Space Day arrived bright and early – a little too early in my opinion. Waking up at 5 am was never comfortable, but when you are expected to educate 12-year-olds on the wonders of space, the prospect of being awake before the sun seems even less inviting. As I crawl into the confines of the minivan, I think of the health nuts awake with me now. Are they happy on their treadmills and flaxseed smoothies?
The sky is still dark, so I doze off, but my sleep is quickly interrupted. We have arrived. I check my phone and sigh. My mother’s fear of being late has resulted in me arriving an hour early.Well, at least the family honour has stayed intact.
The Monarch Park Stadium before me is a gleaming pantheon to sports. It almost makes me wish I was athletic, but such is the strength of sleep deprivation. I walk straight in, trying to look like I belong, but quickly hide in the change room, waiting for some company.
My classmates begin to trickle in, and we journey into the bubble to set up our stations. As we work, a fitness group exercises, taunting us with their strong muscles and bright eyes. They squat and pull and run to loud music as we read over the instructions for the day. Most have to educate; they read out a little information before beginning a physical demonstration. I, on the other hand, must test their knowledge. We are playing Jeopardy, which means I must communicate with the children.
Somehow, I must excite them enough that they will enjoy answering questions like, “What was Canada’s first satellite?” and “Which Canadian astronaut has spent the most time in space?”. The answers, of course,are Alouette 1 and Robert ‘Bob’ Thirsk.
Typical trivia for a 12-year-old.
Thankfully, I am not alone hosting Jeopardy. After a couple of minutes spent figuring out Keynote on the laptop, we hear a roar in the distance.
They have come.
Groups of children file into the bubble, all different sizes, contained on the track before they sit down for a presentation by our very own physics teacher, Mr. Van Bemmel. We hold signs with our station numbers, chatting amongst ourselves while half the children listen attentively (the other half pick at the turf.)
We were not prepared for a wave of 6-graders running towards us, looking for their station numbers. Chaos ensues as I frantically count my students, hoping I haven’t lost any. I take them to our spot on the field, and they sit in front of me, quiet. Surprisingly, they listen to me. We play our first game with no trouble, and they enjoy working together. I seem to have misjudged the maturity of 6th graders.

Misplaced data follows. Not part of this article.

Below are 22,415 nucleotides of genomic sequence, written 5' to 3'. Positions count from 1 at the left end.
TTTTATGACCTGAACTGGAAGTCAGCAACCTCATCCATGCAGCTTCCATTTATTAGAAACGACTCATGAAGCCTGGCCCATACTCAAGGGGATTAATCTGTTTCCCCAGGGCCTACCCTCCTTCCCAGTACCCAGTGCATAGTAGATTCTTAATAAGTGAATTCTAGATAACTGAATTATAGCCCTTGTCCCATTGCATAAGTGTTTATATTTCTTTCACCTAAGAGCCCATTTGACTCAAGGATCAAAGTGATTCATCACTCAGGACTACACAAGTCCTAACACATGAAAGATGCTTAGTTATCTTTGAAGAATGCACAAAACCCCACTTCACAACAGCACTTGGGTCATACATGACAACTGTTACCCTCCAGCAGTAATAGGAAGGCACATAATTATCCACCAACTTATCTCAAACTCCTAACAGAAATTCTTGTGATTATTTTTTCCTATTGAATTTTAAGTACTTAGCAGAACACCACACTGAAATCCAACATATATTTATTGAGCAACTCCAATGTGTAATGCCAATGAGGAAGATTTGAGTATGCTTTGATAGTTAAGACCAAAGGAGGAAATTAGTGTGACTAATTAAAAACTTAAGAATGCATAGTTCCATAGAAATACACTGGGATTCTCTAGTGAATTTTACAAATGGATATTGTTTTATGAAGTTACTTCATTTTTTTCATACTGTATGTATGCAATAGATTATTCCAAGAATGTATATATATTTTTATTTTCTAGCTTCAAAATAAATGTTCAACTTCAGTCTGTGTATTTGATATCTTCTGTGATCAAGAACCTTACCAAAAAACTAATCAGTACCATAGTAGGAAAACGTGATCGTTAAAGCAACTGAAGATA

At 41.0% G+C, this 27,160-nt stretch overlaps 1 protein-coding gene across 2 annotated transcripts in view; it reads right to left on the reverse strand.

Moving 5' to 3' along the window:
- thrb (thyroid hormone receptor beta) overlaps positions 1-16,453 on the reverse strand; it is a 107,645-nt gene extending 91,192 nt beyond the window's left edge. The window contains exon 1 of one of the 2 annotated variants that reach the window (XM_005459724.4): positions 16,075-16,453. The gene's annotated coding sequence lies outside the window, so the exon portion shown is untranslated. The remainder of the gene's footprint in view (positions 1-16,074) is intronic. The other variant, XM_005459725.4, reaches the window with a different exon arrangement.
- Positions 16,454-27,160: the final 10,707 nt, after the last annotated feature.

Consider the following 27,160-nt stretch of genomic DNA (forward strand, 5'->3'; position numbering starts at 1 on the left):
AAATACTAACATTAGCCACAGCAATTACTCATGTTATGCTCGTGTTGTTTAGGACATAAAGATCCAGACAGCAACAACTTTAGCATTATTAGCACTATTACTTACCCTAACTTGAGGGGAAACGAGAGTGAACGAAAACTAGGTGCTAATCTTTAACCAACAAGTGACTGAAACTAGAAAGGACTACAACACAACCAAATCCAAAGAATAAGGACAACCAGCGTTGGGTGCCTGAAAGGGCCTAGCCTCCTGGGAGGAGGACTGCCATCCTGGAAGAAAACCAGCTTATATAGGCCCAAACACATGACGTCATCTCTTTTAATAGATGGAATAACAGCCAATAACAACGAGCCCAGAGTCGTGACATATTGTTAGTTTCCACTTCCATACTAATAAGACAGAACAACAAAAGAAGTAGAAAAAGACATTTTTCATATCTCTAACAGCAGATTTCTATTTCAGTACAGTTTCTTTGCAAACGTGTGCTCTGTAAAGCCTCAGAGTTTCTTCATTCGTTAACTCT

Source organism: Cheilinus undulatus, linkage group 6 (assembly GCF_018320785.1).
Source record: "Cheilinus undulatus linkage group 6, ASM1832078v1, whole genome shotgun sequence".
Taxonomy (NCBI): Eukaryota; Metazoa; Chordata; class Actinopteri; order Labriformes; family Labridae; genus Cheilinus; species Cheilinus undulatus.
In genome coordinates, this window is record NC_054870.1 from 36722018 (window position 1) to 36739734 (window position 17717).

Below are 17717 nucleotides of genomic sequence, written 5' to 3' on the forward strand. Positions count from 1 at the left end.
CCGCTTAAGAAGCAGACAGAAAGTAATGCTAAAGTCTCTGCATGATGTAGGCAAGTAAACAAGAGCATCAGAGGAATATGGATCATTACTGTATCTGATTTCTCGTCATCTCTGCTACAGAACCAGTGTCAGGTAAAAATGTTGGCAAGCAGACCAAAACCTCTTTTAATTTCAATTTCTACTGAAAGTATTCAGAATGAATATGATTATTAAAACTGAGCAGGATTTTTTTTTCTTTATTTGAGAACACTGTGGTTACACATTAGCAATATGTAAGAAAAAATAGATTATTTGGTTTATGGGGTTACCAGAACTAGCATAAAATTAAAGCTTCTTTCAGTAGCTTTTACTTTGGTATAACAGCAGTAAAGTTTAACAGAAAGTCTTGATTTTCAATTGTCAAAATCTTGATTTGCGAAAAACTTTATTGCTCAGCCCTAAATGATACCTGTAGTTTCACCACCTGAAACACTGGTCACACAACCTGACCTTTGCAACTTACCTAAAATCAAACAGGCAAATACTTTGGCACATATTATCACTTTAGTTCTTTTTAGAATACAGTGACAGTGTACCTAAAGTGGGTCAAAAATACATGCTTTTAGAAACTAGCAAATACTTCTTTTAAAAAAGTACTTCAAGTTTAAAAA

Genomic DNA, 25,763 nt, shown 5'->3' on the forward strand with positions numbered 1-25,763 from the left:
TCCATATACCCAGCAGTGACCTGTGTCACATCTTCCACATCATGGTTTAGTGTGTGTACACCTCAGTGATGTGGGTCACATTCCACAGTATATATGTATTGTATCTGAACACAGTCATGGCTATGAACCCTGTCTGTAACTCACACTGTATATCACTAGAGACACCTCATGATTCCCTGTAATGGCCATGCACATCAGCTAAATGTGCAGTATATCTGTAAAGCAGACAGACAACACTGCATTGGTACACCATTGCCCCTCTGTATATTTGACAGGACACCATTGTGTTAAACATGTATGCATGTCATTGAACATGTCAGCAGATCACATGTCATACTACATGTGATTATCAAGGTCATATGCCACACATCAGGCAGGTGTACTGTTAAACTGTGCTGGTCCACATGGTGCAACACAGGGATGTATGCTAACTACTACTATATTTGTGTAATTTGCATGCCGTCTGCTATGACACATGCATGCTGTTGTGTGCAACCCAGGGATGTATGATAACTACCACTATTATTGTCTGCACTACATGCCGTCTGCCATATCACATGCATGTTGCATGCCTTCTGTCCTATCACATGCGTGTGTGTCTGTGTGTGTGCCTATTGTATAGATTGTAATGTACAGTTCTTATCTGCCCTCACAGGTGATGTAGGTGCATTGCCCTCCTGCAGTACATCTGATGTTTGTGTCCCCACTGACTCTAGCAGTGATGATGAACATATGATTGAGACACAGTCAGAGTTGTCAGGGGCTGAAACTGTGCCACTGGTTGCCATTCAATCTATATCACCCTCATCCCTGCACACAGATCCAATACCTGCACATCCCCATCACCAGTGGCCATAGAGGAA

Our 15-minute session is over quickly, and I am almost sad to see them go. The next group runs in, and I hear some girl talk about Justin Bieber. I am taken aback for a moment; it is almost as if I am back in grade 6.
The rest of the groups slide by without much issue. Some students attempt to climb each other, some are keen to answer every question, whether or not it is theirs. Some students are a little mouthy, but the majority are well behaved.
It is interesting to see how the students react to questions and the flow of their own team. A team can easily guide or lead away a student from the correct answer through peer pressure. In any group, it is the popularity of the answer over the correctness. Even if a student is very insistent, he is very easily overshadowed by the multitude of voices shouting their opinions. All are relaxed and comfortable though, no-one takes the game too seriously, and seem to forget disagreements immediately.
Being 12 years old is a very interesting time. The students range in maturity, but all laugh at juvenile jokes together. You can talk to them like you’d talk to your friends, and it almost seems like they are until they do something that makes you rethink everything.
Space day was about learning about the wonders of the universe, but it also gave me an opportunity to think back about growing up. How free I was then, when I was less self-aware and more pliable.
The people you surround yourself with really mold you, intentionally or not, and sadly we do not recognize their effects until we look back. It’s opportunities like these that allow us to recognize that we were not always this hard on ourselves. They remind us to take a break from our worries and be children again, free and easygoing, at least for a day.